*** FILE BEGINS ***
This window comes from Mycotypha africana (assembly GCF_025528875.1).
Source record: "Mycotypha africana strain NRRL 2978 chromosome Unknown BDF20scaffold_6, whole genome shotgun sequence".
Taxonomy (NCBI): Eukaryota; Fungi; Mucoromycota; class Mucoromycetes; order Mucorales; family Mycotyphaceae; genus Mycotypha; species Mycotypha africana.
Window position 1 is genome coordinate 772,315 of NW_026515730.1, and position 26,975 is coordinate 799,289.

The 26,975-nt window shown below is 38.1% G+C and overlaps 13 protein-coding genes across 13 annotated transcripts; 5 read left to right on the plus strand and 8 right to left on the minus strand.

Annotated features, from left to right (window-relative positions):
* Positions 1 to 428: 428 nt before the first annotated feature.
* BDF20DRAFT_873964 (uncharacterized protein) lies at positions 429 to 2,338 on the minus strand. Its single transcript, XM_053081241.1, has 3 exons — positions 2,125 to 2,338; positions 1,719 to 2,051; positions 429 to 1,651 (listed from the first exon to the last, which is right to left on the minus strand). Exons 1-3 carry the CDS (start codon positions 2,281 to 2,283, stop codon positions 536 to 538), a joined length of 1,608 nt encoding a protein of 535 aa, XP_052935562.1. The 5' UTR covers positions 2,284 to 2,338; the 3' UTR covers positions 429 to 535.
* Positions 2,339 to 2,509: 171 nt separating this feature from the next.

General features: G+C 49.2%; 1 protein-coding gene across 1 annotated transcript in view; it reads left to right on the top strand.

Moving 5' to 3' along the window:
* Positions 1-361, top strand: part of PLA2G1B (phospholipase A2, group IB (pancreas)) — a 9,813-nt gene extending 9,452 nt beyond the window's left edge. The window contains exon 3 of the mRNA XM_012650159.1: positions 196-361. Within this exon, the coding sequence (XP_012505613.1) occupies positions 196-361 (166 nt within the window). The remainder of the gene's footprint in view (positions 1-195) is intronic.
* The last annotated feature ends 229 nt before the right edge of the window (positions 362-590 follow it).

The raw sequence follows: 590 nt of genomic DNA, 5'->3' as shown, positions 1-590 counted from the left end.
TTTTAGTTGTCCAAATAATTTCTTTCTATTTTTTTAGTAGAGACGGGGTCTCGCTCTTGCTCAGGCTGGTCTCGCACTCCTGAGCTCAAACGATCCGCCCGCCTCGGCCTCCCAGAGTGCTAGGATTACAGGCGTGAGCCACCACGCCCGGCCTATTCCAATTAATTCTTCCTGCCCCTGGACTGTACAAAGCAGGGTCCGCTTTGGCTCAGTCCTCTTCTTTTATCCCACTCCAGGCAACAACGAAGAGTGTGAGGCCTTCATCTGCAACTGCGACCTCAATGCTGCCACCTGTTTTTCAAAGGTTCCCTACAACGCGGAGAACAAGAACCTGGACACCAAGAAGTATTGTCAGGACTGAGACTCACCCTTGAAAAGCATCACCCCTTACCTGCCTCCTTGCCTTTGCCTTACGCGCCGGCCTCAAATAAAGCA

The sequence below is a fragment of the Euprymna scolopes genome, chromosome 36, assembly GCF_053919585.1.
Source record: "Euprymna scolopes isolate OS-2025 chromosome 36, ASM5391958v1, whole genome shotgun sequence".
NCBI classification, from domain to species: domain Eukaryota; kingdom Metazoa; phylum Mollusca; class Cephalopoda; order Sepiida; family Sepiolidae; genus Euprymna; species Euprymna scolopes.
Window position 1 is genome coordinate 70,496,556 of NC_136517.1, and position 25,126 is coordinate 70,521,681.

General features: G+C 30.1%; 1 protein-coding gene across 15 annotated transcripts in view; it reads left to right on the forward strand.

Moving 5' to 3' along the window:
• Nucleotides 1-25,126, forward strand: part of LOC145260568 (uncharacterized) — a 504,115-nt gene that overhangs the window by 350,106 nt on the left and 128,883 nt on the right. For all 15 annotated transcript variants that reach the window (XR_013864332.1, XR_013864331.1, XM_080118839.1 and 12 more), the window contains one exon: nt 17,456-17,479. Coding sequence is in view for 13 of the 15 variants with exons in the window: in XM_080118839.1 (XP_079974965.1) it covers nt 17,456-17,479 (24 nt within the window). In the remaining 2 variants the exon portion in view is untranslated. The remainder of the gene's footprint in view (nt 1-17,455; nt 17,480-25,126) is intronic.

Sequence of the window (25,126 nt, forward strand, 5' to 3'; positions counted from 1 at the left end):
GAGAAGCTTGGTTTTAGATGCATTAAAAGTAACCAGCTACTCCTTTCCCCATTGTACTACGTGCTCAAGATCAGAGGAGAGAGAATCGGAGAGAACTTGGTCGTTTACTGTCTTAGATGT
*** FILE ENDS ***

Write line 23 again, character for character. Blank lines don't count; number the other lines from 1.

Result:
Sequence of the window (25,126 nt, forward strand, 5' to 3'; positions counted from 1 at the left end):